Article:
Marco teaches his kids to "be distinct or be extinct." In other words, if you can be replaced you will be. What makes you special is your creativity. (An echo of a presentation I saw by Sir Ken Robinson at the 2006 TED Conference.) And his kids are creative. Watch this 30 second spot called Parents:
And this one called The Power of One:
A point Marco emphasized over and over again was that our teaching should be "relevant, meaningful and applicable." This results in kids motivated to produce outstanding work. He shared what seemed to be a limitless supply of powerful examples. But not everyone was happy with his keynote.
At lunch some people expressed the opinion that Marco was a poor choice for a keynote presenter because the pedagogy he modeled for us is not transferable. He is an exceptional educator with an unusual talent for video production married to a passion for teaching kids. Much of the pedagogy Marco shared with us was made possible only by the force of his personality and innate talent. The question they asked is: "How can I take this home to the teachers I work with and implement it in classrooms across my school district?"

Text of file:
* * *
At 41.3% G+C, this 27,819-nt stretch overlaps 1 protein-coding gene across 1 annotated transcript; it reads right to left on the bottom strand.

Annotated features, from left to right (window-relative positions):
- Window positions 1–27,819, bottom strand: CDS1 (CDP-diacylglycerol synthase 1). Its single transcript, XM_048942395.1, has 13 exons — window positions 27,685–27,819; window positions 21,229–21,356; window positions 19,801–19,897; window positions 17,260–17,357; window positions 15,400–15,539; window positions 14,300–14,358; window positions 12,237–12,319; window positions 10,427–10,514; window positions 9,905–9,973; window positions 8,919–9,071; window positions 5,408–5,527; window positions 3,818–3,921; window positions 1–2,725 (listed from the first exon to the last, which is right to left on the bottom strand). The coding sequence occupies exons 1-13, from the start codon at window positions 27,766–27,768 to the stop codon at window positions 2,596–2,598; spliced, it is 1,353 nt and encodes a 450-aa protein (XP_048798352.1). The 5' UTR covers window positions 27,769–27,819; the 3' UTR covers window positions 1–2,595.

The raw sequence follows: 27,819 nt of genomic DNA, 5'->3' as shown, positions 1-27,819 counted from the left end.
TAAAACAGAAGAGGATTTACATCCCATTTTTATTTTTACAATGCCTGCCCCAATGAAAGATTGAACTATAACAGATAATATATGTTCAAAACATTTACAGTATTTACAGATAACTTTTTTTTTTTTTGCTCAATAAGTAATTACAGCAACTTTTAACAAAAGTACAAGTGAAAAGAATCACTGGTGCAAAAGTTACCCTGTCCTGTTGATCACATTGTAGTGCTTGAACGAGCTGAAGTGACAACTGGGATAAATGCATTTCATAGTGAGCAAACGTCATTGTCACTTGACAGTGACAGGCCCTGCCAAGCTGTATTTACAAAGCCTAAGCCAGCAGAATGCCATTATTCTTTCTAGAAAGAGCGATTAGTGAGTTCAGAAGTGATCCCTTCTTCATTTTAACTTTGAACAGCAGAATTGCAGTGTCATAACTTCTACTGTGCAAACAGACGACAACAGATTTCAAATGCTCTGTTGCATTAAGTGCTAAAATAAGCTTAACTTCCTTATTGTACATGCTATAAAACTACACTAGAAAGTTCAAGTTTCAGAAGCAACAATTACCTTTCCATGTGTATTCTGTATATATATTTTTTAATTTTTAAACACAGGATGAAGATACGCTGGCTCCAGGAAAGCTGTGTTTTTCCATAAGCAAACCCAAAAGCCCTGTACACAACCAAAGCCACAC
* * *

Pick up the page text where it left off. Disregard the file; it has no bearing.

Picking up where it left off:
In the follow-up session I asked Marco about this. I teach math. I have a tremendous amount of content to cover in a very short time. Marco teaches Social Studies. I said: "You must have a set of outcomes from your state that must be met. With the additional pressures brought on by NCLB you must feel pressure to 'cover the content.' How do you find the time to have your kids do projects like this and still complete the curriculum?"